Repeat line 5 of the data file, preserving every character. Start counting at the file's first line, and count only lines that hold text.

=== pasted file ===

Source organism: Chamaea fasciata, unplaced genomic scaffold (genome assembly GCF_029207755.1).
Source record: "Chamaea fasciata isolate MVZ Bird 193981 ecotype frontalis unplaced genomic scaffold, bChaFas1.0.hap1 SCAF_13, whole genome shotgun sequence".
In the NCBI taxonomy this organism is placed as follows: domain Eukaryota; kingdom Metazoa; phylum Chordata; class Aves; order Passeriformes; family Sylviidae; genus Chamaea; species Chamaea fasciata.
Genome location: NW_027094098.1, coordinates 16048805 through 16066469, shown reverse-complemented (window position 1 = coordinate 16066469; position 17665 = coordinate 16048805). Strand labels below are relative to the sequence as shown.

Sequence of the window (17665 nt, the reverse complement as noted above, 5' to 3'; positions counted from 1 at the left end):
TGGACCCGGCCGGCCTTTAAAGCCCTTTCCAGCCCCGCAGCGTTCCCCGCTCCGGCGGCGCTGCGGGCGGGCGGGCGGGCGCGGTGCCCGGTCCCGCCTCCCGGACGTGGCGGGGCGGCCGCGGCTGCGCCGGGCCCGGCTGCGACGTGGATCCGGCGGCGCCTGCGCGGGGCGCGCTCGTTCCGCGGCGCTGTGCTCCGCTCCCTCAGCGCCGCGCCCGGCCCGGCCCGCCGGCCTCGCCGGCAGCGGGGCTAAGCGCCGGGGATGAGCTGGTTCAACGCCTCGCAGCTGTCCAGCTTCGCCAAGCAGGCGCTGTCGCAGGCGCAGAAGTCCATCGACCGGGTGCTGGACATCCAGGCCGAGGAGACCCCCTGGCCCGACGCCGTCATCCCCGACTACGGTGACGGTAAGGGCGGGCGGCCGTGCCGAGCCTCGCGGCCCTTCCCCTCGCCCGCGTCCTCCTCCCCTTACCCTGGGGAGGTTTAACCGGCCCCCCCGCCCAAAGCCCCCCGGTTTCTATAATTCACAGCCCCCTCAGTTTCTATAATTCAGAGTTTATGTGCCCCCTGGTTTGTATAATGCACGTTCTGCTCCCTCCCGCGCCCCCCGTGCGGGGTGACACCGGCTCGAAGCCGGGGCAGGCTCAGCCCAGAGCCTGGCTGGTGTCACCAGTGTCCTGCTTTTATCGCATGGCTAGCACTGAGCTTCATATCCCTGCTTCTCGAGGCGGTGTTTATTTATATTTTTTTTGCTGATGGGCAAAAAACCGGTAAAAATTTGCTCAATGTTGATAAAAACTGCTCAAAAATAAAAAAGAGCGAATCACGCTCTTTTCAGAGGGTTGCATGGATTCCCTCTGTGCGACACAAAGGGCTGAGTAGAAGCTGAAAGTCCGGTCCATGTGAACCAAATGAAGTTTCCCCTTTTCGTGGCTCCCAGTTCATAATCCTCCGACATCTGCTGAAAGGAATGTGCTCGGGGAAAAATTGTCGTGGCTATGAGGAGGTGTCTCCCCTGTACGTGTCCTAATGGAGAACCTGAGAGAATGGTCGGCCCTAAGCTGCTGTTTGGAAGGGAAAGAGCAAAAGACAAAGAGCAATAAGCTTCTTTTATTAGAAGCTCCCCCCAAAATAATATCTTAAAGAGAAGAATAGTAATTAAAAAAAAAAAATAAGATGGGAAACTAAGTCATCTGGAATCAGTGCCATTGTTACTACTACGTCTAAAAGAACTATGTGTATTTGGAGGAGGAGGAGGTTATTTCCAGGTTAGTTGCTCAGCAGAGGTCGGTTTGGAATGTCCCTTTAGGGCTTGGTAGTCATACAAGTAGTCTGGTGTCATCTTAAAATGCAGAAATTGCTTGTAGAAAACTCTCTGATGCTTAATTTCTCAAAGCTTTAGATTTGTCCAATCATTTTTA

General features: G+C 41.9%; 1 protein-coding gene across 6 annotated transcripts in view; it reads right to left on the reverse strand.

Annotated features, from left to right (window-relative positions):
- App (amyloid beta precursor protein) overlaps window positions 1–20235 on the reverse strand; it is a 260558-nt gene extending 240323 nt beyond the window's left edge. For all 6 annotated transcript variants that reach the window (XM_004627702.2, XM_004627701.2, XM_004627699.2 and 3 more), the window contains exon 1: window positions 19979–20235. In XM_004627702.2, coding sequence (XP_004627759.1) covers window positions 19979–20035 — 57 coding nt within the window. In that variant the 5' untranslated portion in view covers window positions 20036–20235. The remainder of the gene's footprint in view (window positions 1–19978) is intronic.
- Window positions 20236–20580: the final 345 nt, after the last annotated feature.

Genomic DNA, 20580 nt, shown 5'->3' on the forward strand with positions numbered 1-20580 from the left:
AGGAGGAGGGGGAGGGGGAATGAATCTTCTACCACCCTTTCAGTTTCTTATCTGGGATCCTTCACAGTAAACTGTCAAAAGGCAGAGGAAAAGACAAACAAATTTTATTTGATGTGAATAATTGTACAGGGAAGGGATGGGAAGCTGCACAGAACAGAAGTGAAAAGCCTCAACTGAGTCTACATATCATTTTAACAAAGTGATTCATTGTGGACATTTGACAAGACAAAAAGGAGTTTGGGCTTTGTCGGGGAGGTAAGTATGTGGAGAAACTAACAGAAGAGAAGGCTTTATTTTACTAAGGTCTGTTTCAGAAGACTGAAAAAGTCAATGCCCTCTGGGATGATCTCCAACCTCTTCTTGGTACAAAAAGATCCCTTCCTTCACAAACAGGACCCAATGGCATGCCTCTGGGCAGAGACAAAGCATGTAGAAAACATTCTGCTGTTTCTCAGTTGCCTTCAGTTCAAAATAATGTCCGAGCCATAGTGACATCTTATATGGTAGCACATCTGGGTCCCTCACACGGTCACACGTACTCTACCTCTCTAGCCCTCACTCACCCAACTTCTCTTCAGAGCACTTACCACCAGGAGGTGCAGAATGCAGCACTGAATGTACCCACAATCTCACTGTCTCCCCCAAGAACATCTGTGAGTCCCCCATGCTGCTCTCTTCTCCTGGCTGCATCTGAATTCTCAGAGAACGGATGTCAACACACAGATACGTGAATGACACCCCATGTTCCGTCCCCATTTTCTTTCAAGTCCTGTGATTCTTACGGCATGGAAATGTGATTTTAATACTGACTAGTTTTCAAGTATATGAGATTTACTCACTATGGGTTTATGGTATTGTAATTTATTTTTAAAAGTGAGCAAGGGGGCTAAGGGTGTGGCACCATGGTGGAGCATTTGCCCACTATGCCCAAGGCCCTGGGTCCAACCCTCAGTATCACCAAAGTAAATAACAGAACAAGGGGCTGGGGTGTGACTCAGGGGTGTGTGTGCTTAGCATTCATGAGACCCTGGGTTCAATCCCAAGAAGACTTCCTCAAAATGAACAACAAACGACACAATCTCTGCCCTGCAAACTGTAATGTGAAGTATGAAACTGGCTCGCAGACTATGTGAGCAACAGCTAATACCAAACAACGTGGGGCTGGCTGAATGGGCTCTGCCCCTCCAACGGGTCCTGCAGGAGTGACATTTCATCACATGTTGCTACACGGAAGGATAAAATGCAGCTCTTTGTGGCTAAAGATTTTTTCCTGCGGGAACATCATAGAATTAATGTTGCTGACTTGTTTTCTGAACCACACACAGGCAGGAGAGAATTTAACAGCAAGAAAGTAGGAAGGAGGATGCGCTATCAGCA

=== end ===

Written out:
Sequence of the window (17665 nt, the reverse complement as noted above, 5' to 3'; positions counted from 1 at the left end):